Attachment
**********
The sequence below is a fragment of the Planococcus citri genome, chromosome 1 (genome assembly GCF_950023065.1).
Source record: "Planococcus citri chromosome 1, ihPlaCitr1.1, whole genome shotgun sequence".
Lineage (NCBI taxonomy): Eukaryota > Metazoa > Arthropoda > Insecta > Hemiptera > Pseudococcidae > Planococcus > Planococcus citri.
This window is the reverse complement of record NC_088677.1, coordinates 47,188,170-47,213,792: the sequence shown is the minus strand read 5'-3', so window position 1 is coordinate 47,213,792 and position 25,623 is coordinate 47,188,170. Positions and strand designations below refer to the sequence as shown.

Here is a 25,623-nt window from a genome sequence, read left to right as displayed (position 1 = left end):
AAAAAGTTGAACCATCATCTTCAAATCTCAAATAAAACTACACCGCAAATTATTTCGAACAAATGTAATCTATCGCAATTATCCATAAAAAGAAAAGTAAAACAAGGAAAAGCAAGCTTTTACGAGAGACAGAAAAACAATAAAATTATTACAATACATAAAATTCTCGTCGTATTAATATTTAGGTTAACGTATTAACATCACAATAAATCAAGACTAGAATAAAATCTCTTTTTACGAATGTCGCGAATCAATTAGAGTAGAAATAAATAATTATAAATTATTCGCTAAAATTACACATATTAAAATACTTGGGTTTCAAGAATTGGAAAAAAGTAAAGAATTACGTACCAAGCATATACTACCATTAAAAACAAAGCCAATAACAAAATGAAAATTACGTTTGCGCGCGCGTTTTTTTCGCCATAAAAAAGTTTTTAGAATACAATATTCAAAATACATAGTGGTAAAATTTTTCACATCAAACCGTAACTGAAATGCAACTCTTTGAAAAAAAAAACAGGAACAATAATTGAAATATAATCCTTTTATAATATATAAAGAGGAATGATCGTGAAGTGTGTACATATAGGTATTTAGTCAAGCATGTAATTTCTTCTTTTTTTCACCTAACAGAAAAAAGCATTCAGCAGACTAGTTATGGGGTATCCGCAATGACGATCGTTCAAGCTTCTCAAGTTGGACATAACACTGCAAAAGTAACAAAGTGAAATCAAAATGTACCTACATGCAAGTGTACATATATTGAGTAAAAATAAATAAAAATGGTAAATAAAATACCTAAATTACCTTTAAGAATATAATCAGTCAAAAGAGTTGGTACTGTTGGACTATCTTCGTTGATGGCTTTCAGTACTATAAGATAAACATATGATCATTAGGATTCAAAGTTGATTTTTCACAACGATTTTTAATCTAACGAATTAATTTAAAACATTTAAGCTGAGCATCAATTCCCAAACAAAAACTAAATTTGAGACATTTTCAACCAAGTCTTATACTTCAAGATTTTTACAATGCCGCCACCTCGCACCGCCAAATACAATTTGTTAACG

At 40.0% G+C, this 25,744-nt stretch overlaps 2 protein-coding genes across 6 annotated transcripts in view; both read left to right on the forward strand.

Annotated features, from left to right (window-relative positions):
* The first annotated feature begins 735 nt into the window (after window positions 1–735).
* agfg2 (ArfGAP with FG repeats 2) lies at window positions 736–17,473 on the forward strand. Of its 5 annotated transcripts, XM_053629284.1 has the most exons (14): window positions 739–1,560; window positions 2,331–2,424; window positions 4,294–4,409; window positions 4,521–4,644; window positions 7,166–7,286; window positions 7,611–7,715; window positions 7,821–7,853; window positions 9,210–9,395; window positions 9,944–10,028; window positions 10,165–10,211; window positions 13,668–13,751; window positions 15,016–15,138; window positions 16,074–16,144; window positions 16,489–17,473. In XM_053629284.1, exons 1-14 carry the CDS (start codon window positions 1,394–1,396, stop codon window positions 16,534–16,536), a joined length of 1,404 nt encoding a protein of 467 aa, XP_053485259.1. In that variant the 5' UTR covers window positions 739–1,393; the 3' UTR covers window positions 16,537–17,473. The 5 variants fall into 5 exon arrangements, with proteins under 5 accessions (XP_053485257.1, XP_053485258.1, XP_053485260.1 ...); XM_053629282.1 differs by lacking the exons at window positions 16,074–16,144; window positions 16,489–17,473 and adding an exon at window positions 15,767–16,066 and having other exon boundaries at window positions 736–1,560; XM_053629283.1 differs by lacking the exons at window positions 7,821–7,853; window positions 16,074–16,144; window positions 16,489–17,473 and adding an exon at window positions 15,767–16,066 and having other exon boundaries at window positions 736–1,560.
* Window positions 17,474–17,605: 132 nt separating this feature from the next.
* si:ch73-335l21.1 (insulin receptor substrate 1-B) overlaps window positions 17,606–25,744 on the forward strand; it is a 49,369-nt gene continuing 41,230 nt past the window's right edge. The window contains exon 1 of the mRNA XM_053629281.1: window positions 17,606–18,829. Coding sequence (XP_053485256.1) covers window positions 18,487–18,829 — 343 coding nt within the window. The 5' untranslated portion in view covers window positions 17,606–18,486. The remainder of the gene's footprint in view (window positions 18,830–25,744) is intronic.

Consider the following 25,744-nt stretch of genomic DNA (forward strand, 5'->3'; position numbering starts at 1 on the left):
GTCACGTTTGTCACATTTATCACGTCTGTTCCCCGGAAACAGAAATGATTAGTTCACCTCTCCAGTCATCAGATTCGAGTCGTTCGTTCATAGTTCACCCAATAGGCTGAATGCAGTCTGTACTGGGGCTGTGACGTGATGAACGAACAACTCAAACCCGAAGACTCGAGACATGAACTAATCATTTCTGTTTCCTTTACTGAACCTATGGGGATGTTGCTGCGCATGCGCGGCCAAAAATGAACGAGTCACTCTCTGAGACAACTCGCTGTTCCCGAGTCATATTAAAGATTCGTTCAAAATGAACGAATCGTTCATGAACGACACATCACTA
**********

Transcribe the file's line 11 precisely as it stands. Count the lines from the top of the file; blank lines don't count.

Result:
* Window positions 17,474–17,605: 132 nt separating this feature from the next.